Millions worth of Portage and Main improvements still coming in spite of 'no' vote in plebiscite
City plans to improve intersection, both above and below ground, even as it remains closed to pedestrians
The resounding "no" vote in Wednesday's Portage and Main plebiscite won't stop the city from pursuing millions of dollars worth of repairs to the intersection, which may still lose its controversial barricades, even as it remains closed to pedestrian crossings.
In the non-binding plebiscite, 65 per cent of Winnipeg voters decided against the idea of reopening Portage and Main, which has been closed to pedestrians since 1979.
The debate over the intersection, however, illuminated longstanding concerns about the safety and accessibility of the underground circus at Portage and Main, not to mention the physical deterioration of barricades, sidewalks, staircases, entrances and other physical features both above and below the surface.
"Clearly its role in Winnipeg has been heightened over the last couple of months," said John Kiernan, Winnipeg's planning, property and development director.
His department is now poised to amend a request for proposals to redesign the intersection above ground. That search was placed on hold in July because of the Portage and Main plebiscite.
Kiernan said the RFP will be amended to remove any plans to allow pedestrians to cross the intersection above ground. But the city still plans to spend up to $2 million on a redesign that involves safety, accessibility and other improvements above ground — plus $1.5 million worth of work below ground, where the roof membrane is leaking.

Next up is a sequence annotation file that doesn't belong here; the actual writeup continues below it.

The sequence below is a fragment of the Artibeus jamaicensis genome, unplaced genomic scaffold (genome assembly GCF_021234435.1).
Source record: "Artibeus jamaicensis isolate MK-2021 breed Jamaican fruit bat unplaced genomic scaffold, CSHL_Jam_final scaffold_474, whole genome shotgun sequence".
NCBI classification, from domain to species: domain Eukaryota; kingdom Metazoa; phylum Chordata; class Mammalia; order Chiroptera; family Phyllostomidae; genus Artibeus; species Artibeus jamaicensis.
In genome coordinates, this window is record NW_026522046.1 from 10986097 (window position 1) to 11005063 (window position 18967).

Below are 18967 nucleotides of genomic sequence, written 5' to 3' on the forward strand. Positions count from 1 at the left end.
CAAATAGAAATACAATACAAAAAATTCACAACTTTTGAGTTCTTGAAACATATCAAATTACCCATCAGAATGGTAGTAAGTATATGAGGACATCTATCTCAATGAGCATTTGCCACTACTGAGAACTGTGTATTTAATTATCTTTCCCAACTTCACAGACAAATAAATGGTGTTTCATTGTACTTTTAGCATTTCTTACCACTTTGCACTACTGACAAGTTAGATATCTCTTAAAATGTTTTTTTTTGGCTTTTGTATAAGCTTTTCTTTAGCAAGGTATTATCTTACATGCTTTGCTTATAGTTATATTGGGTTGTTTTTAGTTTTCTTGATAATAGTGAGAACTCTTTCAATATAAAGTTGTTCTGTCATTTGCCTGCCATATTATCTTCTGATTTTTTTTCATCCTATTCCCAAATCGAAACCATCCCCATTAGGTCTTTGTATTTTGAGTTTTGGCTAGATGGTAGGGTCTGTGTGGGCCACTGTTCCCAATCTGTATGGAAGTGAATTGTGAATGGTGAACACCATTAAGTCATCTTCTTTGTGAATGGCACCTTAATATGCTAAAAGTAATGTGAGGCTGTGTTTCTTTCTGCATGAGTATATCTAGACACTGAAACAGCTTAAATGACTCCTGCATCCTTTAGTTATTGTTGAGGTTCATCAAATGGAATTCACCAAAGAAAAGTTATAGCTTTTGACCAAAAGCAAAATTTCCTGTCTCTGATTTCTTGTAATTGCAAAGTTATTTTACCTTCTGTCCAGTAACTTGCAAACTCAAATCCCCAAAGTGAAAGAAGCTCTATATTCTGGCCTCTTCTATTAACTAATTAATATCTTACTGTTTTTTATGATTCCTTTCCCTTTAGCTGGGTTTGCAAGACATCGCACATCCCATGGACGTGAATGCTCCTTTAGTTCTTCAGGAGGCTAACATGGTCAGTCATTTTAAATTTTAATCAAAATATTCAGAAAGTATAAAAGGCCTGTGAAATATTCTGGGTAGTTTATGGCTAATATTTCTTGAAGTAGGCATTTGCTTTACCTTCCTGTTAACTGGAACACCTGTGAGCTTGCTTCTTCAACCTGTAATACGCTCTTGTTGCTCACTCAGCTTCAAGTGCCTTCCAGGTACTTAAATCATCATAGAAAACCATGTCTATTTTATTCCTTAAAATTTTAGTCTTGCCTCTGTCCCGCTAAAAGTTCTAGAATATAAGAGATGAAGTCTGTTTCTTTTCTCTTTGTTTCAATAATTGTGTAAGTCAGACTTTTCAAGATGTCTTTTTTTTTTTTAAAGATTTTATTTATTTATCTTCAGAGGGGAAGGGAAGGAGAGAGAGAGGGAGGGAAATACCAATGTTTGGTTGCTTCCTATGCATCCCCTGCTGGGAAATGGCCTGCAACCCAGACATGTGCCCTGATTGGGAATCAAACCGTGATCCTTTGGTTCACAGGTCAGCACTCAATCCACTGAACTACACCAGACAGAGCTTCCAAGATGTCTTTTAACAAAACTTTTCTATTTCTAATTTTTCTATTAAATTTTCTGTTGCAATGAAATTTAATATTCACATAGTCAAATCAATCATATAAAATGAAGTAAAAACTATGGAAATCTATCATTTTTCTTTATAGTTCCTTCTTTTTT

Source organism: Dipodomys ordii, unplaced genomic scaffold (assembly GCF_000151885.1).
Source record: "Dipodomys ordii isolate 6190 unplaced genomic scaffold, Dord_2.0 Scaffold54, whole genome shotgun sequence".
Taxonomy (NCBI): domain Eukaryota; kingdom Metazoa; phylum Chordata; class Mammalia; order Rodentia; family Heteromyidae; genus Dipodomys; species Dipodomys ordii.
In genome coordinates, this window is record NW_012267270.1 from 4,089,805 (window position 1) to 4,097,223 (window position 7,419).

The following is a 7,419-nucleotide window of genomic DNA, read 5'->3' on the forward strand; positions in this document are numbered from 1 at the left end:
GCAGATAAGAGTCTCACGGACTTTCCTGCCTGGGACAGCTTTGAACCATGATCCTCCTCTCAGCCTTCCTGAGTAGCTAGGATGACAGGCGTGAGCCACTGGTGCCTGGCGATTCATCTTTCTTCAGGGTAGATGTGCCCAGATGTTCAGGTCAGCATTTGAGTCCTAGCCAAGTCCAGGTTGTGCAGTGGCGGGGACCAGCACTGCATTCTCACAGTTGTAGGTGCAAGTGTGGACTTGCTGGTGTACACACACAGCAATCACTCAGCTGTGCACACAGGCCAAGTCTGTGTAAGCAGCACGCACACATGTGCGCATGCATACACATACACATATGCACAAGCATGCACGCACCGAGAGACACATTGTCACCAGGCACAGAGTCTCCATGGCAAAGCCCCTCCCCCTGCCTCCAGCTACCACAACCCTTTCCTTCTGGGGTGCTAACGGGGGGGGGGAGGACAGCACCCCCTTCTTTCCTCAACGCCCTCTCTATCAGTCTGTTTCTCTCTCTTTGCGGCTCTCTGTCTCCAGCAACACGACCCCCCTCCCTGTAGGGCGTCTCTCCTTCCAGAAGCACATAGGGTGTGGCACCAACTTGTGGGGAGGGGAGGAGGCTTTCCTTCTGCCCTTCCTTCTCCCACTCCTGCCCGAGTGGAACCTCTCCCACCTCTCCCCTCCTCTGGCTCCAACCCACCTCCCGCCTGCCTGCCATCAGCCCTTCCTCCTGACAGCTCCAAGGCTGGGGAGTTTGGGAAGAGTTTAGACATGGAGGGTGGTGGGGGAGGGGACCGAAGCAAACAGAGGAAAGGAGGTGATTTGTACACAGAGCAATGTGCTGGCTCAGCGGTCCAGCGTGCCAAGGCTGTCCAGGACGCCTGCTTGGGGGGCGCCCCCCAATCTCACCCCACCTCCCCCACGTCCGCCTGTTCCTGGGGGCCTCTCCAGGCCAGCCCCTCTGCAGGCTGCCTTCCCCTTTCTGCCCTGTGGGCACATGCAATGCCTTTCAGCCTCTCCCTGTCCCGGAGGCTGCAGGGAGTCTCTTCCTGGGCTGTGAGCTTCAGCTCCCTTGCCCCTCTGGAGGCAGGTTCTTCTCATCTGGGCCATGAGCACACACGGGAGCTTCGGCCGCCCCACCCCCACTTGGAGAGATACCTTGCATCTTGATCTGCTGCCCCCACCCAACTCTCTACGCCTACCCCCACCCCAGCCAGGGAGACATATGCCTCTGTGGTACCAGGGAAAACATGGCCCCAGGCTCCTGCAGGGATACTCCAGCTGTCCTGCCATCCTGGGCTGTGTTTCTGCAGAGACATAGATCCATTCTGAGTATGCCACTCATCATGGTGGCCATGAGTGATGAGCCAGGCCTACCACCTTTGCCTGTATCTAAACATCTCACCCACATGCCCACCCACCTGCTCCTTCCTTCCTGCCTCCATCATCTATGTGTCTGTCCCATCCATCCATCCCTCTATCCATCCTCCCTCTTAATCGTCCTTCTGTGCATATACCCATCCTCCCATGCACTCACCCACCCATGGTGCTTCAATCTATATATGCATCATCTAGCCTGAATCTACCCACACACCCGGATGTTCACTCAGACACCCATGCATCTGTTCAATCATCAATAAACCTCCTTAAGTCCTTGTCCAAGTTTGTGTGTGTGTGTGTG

"For the voters and the residents of Winnipeg who have the thought, 'Now that the plebiscite numbers are in, that will be the end of the Portage and Main discussion' — sorry, it won't be," said St. James Coun. Scott Gillingham, who served as city council's finance chair before council was prorogued for the election and won his seat again Wednesday night.
"A lot of work has to be done at the intersection."
Full cost still unknown
The full cost of the project remains unknown, even with pedestrian crossings no longer part of the plan, Kiernan said.
A report about the physical work could come before councillors before the end of the year, he said. Whatever the city decides to do, it intends to work in concert with the owners of commercial office towers alongside Portage and Main, who are making upgrades to their own properties.
Kiernan said the city has the opportunity to redesign the entrances to the underground circus, both to improve their esthetic appearance and to make the entire circus safer and more accessible for people in wheelchairs.
"We want to work with the property owners to get better access through their buildings," said Kiernan, who surmised the bunker-style entrances could be replaced.
City wants plan 'for the next 40 years'
"We know we have to do things differently at Portage and Main. If those bunkers are coming out, we don't need or want to replace them with something exactly the same," he said.
The could mean removing the barricades on the city's property and replacing them with some other form of barrier that would not involve concrete.
"Is it bollards? Is it railings? Is it something more permeable? Can you see through to the plaza?" he asked. "We think there are better answers than what's currently there right now."
Kiernan said he expects Portage and Main property owners to be disappointed with the plebiscite, which went ahead after Mayor Brian Bowman backed away from a 2014 election campaign promise to reopen the intersection to pedestrians.
They may also be disappointed with the city's commitment to improving Portage and Main.
Frank Sherlock, the executive vice-president in charge of property management for Artis Real Estate Investment Trust — which owns Winnipeg Square and the 360 Main office tower, and is also building a new 40-storey tower at Main Street and Graham Avenue — said he doesn't believe the city's $1.5-million commitment to the underground circus will pay for significant improvements.
"I think that might be enough for engineering and consulting but I don't think it will cover any construction costs," he said in a telephone interview from Calgary.
Kiernan said the city has the opportunity to transform Portage and Main.
"There will not be at-grade crossings at the current time, but we do want to plan for the next 40 years. It is an iconic intersection," he said.